Rex Gore said he’s noticed a trend when employees at his Texas-based Professional Janitorial Service suddenly decide to work somewhere else.
“There is a wage garnishment for child support order that comes in and comes out of their check,” said Gore, who has offices in Austin, El Paso and San Antonio and employs about 3,000 people. “It’s not unusual for a person in that situation to mysteriously quit, take their last check and use some rationale about schedule or something else.”
When he hears about the former employee’s whereabouts later, he said, his suspicions are almost always confirmed: The person found work as an independent contractor to avoid wage garnishment.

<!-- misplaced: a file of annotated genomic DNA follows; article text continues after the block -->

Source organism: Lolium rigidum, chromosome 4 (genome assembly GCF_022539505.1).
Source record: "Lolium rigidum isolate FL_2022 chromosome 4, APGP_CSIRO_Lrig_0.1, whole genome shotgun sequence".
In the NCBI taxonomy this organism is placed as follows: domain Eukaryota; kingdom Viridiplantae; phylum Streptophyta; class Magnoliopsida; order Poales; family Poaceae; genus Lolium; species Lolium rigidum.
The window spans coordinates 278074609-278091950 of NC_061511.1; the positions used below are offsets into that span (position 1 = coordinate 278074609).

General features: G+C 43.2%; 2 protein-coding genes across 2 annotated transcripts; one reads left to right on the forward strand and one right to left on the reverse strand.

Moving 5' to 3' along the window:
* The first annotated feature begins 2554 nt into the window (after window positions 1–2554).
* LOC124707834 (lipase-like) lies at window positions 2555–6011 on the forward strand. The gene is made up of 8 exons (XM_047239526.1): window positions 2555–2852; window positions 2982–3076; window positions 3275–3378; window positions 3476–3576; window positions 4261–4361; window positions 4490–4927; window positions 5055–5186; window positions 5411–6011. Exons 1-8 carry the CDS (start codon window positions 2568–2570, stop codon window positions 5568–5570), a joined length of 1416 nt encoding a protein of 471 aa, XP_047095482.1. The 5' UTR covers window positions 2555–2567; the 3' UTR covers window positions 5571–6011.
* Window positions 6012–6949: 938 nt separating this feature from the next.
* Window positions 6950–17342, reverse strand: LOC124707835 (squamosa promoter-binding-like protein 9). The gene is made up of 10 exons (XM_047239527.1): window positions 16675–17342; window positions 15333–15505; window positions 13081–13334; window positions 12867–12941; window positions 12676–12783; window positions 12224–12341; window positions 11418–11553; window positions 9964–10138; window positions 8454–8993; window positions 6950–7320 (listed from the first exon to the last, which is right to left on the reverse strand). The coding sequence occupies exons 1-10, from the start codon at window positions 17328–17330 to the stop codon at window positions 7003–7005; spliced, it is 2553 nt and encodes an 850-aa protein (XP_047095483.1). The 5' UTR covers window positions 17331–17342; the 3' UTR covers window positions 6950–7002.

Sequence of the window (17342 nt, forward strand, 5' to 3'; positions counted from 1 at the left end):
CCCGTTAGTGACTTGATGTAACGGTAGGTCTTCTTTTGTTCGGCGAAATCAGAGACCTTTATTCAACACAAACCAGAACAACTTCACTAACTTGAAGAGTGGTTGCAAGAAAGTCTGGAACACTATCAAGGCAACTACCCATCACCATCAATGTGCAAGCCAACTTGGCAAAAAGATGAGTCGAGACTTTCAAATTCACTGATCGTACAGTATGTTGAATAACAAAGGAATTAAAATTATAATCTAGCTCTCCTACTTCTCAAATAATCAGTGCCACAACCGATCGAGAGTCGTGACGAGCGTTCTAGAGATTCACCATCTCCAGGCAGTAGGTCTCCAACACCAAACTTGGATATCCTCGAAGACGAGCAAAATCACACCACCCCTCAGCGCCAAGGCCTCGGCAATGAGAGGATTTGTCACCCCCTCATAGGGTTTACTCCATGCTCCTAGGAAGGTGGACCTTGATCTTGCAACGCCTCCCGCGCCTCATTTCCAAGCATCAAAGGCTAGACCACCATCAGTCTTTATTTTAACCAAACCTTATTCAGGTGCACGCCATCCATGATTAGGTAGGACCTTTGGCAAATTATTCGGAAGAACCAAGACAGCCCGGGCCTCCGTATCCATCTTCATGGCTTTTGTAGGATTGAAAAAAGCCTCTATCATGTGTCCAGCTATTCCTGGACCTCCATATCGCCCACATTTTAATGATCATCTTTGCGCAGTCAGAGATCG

“Best you can tell it’s probably in an environment where they’re being paid under the table or being paid as a 1099 [independent contractor] employee, and in some way avoiding paying the garnishment,” he said.
Ducking wage garnishment is just one problem associated with what’s commonly called worker misclassification, when an employee is wrongly classified as a contract worker….”
If a worker becomes an independent contractor and obtains and uses an Employer Identification Number (EIN) from the IRS, it makes it more difficult to enforce child support garnishment orders because they typically rely on the wage earners social security number. By using an EIN, someone has to connect the EIN to the garnishee’s social security number.
Read the full story at Ducking Child Support by Becoming a “Contractor”